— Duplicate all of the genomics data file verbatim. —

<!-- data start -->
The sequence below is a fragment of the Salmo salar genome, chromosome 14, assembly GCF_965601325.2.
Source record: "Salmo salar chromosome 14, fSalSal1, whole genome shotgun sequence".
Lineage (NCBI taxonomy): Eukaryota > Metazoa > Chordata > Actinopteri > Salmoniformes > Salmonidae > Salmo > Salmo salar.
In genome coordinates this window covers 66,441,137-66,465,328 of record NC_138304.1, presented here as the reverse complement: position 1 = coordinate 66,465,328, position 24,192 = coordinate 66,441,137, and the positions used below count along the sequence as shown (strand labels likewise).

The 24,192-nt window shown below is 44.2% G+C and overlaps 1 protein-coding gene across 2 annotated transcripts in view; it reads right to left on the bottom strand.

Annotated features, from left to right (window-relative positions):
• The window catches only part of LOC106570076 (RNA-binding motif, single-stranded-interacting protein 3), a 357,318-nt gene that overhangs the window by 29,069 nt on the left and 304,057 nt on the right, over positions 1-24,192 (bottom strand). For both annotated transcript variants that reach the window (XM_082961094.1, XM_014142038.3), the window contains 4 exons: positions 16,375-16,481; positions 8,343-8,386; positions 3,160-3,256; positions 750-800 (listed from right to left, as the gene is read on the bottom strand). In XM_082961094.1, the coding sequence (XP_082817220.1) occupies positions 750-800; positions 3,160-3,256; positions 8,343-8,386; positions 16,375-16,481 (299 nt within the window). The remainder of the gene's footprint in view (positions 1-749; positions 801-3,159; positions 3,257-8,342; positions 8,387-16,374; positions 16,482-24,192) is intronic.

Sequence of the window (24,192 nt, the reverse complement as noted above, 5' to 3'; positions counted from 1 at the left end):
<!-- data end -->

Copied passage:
The sequence below is a fragment of the Salmo salar genome, chromosome 14, assembly GCF_965601325.2.
Source record: "Salmo salar chromosome 14, fSalSal1, whole genome shotgun sequence".
Lineage (NCBI taxonomy): Eukaryota > Metazoa > Chordata > Actinopteri > Salmoniformes > Salmonidae > Salmo > Salmo salar.
In genome coordinates this window covers 66,441,137-66,465,328 of record NC_138304.1, presented here as the reverse complement: position 1 = coordinate 66,465,328, position 24,192 = coordinate 66,441,137, and the positions used below count along the sequence as shown (strand labels likewise).

The 24,192-nt window shown below is 44.2% G+C and overlaps 1 protein-coding gene across 2 annotated transcripts in view; it reads right to left on the bottom strand.

Annotated features, from left to right (window-relative positions):
• The window catches only part of LOC106570076 (RNA-binding motif, single-stranded-interacting protein 3), a 357,318-nt gene that overhangs the window by 29,069 nt on the left and 304,057 nt on the right, over positions 1-24,192 (bottom strand). For both annotated transcript variants that reach the window (XM_082961094.1, XM_014142038.3), the window contains 4 exons: positions 16,375-16,481; positions 8,343-8,386; positions 3,160-3,256; positions 750-800 (listed from right to left, as the gene is read on the bottom strand). In XM_082961094.1, the coding sequence (XP_082817220.1) occupies positions 750-800; positions 3,160-3,256; positions 8,343-8,386; positions 16,375-16,481 (299 nt within the window). The remainder of the gene's footprint in view (positions 1-749; positions 801-3,159; positions 3,257-8,342; positions 8,387-16,374; positions 16,482-24,192) is intronic.

Sequence of the window (24,192 nt, the reverse complement as noted above, 5' to 3'; positions counted from 1 at the left end):